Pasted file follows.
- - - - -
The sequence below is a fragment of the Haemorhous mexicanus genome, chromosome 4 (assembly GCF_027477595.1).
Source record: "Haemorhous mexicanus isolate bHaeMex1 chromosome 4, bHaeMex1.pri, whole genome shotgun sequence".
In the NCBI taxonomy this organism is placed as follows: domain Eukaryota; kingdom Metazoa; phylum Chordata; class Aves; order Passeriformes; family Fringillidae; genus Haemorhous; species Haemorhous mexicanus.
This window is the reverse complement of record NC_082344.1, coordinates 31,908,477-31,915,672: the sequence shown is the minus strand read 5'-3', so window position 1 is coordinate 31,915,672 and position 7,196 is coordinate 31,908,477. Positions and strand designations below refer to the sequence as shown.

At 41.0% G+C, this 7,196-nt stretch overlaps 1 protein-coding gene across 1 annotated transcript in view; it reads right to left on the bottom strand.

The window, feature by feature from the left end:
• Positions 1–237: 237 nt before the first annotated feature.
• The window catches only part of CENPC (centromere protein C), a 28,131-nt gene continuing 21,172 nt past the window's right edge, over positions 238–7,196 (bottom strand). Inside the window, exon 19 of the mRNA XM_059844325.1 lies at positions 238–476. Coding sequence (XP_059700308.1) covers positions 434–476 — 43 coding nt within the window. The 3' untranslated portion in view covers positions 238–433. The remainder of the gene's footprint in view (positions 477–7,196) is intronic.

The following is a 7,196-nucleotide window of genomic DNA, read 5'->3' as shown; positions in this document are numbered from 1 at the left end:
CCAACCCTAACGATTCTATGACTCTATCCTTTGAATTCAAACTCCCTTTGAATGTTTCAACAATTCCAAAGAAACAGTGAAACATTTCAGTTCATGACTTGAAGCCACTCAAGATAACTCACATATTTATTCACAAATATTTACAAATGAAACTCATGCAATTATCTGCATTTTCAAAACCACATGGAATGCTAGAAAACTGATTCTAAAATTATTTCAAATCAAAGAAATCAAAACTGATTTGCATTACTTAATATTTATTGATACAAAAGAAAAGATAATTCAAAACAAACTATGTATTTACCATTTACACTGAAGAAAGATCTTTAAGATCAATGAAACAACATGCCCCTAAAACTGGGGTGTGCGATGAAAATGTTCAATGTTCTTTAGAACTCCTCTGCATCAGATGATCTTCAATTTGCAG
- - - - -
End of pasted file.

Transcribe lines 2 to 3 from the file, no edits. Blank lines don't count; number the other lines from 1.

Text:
Source record: "Haemorhous mexicanus isolate bHaeMex1 chromosome 4, bHaeMex1.pri, whole genome shotgun sequence".
In the NCBI taxonomy this organism is placed as follows: domain Eukaryota; kingdom Metazoa; phylum Chordata; class Aves; order Passeriformes; family Fringillidae; genus Haemorhous; species Haemorhous mexicanus.